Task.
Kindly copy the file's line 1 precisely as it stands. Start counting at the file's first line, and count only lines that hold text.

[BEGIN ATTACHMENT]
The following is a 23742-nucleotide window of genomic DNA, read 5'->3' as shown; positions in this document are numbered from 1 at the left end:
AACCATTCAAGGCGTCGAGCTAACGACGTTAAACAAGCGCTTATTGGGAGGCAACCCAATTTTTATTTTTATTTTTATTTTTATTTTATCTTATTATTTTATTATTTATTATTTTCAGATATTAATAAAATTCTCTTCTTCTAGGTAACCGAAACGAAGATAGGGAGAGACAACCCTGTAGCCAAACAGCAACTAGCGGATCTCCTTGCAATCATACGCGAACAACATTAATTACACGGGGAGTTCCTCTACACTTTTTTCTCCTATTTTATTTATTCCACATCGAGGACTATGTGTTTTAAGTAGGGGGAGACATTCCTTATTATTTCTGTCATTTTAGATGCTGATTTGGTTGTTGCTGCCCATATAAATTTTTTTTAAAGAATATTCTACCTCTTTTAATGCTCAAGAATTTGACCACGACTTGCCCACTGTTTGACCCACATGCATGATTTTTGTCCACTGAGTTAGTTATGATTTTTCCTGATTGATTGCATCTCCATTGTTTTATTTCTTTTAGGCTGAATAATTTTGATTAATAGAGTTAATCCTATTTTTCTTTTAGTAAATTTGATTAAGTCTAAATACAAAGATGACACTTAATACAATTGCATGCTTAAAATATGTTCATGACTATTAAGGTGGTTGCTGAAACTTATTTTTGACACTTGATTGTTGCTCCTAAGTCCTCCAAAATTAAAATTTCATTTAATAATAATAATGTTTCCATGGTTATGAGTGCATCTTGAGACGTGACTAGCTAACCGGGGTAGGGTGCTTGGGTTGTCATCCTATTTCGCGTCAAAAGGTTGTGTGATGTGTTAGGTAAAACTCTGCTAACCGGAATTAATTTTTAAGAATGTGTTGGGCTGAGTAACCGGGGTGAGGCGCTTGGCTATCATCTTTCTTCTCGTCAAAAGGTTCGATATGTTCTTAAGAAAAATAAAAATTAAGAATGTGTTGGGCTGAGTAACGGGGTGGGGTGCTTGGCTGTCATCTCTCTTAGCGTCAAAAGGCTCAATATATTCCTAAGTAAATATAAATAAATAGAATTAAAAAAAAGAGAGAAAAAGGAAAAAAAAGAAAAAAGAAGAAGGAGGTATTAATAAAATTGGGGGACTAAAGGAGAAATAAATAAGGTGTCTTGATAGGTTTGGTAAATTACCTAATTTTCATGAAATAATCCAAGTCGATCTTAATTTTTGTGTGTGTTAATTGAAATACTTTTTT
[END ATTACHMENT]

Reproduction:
The following is a 23742-nucleotide window of genomic DNA, read 5'->3' as shown; positions in this document are numbered from 1 at the left end: